By withholding a true science-based approach to reading in favor of the failed “balanced literacy” program, school leaders and elected officials are condemning many children to a life far more difficult than it needs to be.
By Ruth Green, Special to CalMatters
Ruth Green served on the State Board of Education from 2004 to 2008 and prior to that on the Santa Barbara Unified School District Board of Education. She is a member of the district’s Early Literacy Task Force.
Many of California’s public schools are failing to teach all of our students to read because they use programs that don’t follow the science of reading. Teacher-training programs ignore science as well.
What works best for most students promotes explicit instruction in phonemic awareness and systematic instruction in phonics and methods to improve fluency and comprehension.
Louisa Moats, a national reading expert, writes: “The body of work referred to as ‘the science of reading’ is not an ideology, a philosophy, a political agenda, a one-size-fits-all approach, a program of instruction, or a specific component of instruction. It is the emerging consensus from many related disciplines, based on literally thousands of studies, supported by hundreds of millions of research dollars, conducted across the world in many languages. These studies have revealed a great deal about how we learn to read, what goes wrong when students don’t learn, and what kind of instruction is most likely to work the best for the most students.”
In contrast, with reading programs known as “balanced literacy,” students are only sporadically taught to parse out speech (phonemic awareness) and map sounds onto letters (phonics). This approach relies instead on a linguistic guessing game that urges students to look at pictures to figure out the word instead of teaching them to decode the letters. Balanced literacy, and its attendant low-literacy levels, is widely used throughout the state. California ranked behind 22 other states in fourth-grade reading scores in 2019.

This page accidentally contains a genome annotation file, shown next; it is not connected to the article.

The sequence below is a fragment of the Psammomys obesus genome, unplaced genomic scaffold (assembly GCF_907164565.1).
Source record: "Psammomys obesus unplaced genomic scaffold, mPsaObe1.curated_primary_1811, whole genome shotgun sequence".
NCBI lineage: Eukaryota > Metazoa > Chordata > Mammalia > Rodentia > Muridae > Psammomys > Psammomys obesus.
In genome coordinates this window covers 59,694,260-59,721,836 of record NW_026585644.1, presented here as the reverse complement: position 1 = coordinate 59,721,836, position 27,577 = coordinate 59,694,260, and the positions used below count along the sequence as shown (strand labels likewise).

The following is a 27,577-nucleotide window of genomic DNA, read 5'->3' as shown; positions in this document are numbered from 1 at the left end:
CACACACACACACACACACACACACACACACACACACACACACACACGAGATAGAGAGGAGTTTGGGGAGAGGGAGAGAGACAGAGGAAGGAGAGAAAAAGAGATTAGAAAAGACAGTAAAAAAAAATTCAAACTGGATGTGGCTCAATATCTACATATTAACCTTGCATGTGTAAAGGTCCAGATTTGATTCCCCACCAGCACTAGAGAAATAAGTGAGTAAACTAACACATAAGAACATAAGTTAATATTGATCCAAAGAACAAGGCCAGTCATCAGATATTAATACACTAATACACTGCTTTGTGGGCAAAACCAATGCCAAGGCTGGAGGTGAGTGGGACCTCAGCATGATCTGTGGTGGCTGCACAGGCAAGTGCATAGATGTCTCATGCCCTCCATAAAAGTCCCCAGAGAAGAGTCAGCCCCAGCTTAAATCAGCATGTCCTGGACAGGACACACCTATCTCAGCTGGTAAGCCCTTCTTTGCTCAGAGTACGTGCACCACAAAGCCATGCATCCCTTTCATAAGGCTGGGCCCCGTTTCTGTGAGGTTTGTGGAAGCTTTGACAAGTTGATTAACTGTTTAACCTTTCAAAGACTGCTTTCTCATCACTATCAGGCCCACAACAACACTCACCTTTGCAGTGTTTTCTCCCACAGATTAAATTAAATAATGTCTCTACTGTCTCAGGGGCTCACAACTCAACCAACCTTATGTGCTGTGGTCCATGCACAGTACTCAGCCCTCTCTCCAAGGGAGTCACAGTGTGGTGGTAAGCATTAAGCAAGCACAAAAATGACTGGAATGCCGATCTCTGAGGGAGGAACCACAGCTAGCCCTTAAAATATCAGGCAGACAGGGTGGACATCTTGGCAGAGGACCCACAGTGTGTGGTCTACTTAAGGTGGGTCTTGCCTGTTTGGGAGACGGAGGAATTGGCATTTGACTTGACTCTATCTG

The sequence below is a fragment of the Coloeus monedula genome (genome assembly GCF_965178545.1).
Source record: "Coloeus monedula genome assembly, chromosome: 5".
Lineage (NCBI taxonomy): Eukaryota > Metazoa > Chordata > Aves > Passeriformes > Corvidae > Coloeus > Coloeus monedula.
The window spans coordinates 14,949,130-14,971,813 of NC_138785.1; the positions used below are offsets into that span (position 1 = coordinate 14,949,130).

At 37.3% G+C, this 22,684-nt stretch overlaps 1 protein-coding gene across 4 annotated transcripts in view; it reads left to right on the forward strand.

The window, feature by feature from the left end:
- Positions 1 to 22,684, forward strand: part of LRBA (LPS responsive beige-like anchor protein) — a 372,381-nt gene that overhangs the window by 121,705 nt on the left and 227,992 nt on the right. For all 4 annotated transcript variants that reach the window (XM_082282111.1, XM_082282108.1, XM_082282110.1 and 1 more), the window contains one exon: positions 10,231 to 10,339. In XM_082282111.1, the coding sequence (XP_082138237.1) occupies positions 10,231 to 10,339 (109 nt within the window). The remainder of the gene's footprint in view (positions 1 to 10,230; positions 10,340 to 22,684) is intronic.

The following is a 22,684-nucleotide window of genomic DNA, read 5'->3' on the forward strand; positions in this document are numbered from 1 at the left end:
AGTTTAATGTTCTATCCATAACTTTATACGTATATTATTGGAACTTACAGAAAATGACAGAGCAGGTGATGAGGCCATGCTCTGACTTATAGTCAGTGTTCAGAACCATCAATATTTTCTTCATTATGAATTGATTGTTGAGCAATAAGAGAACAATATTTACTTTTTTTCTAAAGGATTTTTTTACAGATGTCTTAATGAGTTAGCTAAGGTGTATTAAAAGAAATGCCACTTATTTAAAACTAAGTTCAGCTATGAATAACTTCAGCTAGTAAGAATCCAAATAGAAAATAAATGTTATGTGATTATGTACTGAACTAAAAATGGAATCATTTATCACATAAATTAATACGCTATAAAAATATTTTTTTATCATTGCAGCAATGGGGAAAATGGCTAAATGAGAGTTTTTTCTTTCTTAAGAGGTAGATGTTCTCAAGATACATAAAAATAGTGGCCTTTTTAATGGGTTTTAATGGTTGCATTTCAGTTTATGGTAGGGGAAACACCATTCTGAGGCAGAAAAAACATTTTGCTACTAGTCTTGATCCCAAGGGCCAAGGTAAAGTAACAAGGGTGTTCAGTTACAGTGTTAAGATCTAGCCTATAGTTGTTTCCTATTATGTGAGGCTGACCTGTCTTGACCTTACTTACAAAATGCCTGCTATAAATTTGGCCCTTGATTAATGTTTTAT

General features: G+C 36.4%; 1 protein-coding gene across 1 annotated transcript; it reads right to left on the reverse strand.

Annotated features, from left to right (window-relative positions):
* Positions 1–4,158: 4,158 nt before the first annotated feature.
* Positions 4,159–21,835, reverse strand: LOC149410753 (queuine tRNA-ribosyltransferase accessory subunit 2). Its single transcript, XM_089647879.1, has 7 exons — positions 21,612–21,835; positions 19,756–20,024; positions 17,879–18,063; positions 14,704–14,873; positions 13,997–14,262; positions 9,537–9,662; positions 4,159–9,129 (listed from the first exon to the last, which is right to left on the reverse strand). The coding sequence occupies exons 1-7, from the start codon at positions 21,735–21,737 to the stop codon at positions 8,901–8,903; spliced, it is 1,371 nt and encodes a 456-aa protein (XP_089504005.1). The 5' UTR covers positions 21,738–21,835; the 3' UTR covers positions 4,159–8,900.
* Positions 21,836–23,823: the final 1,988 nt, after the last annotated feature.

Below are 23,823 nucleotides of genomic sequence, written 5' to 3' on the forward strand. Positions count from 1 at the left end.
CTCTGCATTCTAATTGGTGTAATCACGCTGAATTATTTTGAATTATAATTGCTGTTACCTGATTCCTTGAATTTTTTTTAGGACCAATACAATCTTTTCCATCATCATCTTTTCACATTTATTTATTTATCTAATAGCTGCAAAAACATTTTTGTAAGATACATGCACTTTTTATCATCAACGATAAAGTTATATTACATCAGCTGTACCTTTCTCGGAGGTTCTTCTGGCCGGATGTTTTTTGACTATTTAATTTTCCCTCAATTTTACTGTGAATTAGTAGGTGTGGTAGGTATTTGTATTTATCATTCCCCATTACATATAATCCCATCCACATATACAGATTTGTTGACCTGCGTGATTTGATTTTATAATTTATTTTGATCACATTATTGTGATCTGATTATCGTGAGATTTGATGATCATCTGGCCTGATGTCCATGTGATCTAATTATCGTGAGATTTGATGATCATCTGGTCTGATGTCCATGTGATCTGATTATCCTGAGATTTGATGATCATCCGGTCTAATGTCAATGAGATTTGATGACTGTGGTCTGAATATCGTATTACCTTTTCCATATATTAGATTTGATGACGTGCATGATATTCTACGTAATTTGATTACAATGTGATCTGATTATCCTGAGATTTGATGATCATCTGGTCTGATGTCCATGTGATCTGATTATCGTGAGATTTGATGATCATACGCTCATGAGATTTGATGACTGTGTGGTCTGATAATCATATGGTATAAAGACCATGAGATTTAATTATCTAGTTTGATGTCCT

Literacy improves when lawmakers and educators implement a scientific approach to reading instruction. Mississippi, for example — rarely thought of as an educational leader — fully embraced the “science of reading” eight years ago. It was the only state on the 2019 National Assessment of Educational Progress to improve its fourth-grade reading scores.
Santa Barbara Unified School District uses a balanced literacy program developed by education professor Lucy Calkins. A few years ago, in response to critical reviews, a token phonics component was added to Calkins’ program, but it was too little and too late.
At least 20 states, including California, have passed, have pending or are considering laws requiring schools to teach the science of reading. Additionally, Denver, Seattle and Oakland districts, among others, no longer use the Calkins program. The dyslexic mayor of New York City and his schools chancellor are urging their principals to select reading programs other than Calkins’.
Unfortunately, Santa Barbara, until recently, had not planned on adopting a new program until 2029. The district also will continue to train teachers in balanced literacy for the next three years.
Teacher training is key to improving reading performance. Inexplicably, most schools of education continue to teach prospective teachers balanced literacy, contrary to evidence that students learn better when their teachers are trained in the science of reading.
Research shows about half of students will learn to read under any system. It is the other half who are at risk for reading failure. Those students, including but not limited to English learners and socially and economically challenged children, need science-based instruction. Dismal reading test scores confirm this.
This is the situation in Santa Barbara and elsewhere. Currently (pre-pandemic as well), barely half of the students in its city schools read proficiently enough to meet the district’s standard. For English learners and other disadvantaged students, it’s barely a third.
Reading failure persists throughout a student’s life and can have severe social consequences. One telling metric, used to forecast future prison populations in California, is third-grade reading scores.
Will school leaders become better informed about the true cost of instructional practices they invest in and approve? Will superintendents and members of the boards of education in Santa Barbara and throughout the state be persuaded by a validated, peer-reviewed approach to literacy and change course? If not, how do they defend the status quo?